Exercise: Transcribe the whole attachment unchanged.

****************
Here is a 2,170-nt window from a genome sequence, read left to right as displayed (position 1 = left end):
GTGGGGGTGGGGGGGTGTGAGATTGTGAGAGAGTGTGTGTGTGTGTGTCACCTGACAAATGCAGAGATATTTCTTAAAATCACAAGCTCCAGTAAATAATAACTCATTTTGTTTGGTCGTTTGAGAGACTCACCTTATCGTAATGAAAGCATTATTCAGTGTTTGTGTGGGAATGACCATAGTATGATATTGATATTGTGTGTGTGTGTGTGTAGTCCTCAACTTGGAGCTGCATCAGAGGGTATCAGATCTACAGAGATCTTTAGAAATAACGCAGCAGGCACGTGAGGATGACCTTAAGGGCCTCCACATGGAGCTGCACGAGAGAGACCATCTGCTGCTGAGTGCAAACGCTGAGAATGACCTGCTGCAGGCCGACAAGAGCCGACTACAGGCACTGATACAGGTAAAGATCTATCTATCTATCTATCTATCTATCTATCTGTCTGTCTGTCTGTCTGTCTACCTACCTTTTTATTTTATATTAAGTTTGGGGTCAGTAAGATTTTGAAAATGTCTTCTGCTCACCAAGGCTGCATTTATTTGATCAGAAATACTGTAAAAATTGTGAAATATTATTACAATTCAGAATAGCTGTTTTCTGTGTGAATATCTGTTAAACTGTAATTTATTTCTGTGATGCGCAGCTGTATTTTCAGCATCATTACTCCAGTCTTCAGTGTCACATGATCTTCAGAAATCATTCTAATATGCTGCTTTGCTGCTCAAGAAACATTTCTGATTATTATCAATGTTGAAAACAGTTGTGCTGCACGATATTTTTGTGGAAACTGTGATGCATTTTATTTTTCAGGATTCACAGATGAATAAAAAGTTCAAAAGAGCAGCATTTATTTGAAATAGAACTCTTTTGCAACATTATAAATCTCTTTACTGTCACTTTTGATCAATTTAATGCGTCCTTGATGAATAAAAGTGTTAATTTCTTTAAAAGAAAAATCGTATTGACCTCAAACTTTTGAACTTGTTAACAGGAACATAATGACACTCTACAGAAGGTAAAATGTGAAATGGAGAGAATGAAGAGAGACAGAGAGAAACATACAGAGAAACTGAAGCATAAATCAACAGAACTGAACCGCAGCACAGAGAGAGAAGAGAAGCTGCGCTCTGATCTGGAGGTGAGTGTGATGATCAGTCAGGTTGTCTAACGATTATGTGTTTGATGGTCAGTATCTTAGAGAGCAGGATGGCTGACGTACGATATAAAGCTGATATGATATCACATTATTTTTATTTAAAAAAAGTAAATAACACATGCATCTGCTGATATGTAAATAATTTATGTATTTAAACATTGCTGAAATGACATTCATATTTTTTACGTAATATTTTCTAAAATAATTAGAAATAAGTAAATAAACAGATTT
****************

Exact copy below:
Here is a 2,170-nt window from a genome sequence, read left to right as displayed (position 1 = left end):
GTGGGGGTGGGGGGGTGTGAGATTGTGAGAGAGTGTGTGTGTGTGTGTCACCTGACAAATGCAGAGATATTTCTTAAAATCACAAGCTCCAGTAAATAATAACTCATTTTGTTTGGTCGTTTGAGAGACTCACCTTATCGTAATGAAAGCATTATTCAGTGTTTGTGTGGGAATGACCATAGTATGATATTGATATTGTGTGTGTGTGTGTGTAGTCCTCAACTTGGAGCTGCATCAGAGGGTATCAGATCTACAGAGATCTTTAGAAATAACGCAGCAGGCACGTGAGGATGACCTTAAGGGCCTCCACATGGAGCTGCACGAGAGAGACCATCTGCTGCTGAGTGCAAACGCTGAGAATGACCTGCTGCAGGCCGACAAGAGCCGACTACAGGCACTGATACAGGTAAAGATCTATCTATCTATCTATCTATCTATCTATCTGTCTGTCTGTCTGTCTGTCTACCTACCTTTTTATTTTATATTAAGTTTGGGGTCAGTAAGATTTTGAAAATGTCTTCTGCTCACCAAGGCTGCATTTATTTGATCAGAAATACTGTAAAAATTGTGAAATATTATTACAATTCAGAATAGCTGTTTTCTGTGTGAATATCTGTTAAACTGTAATTTATTTCTGTGATGCGCAGCTGTATTTTCAGCATCATTACTCCAGTCTTCAGTGTCACATGATCTTCAGAAATCATTCTAATATGCTGCTTTGCTGCTCAAGAAACATTTCTGATTATTATCAATGTTGAAAACAGTTGTGCTGCACGATATTTTTGTGGAAACTGTGATGCATTTTATTTTTCAGGATTCACAGATGAATAAAAAGTTCAAAAGAGCAGCATTTATTTGAAATAGAACTCTTTTGCAACATTATAAATCTCTTTACTGTCACTTTTGATCAATTTAATGCGTCCTTGATGAATAAAAGTGTTAATTTCTTTAAAAGAAAAATCGTATTGACCTCAAACTTTTGAACTTGTTAACAGGAACATAATGACACTCTACAGAAGGTAAAATGTGAAATGGAGAGAATGAAGAGAGACAGAGAGAAACATACAGAGAAACTGAAGCATAAATCAACAGAACTGAACCGCAGCACAGAGAGAGAAGAGAAGCTGCGCTCTGATCTGGAGGTGAGTGTGATGATCAGTCAGGTTGTCTAACGATTATGTGTTTGATGGTCAGTATCTTAGAGAGCAGGATGGCTGACGTACGATATAAAGCTGATATGATATCACATTATTTTTATTTAAAAAAAGTAAATAACACATGCATCTGCTGATATGTAAATAATTTATGTATTTAAACATTGCTGAAATGACATTCATATTTTTTACGTAATATTTTCTAAAATAATTAGAAATAAGTAAATAAACAGATTT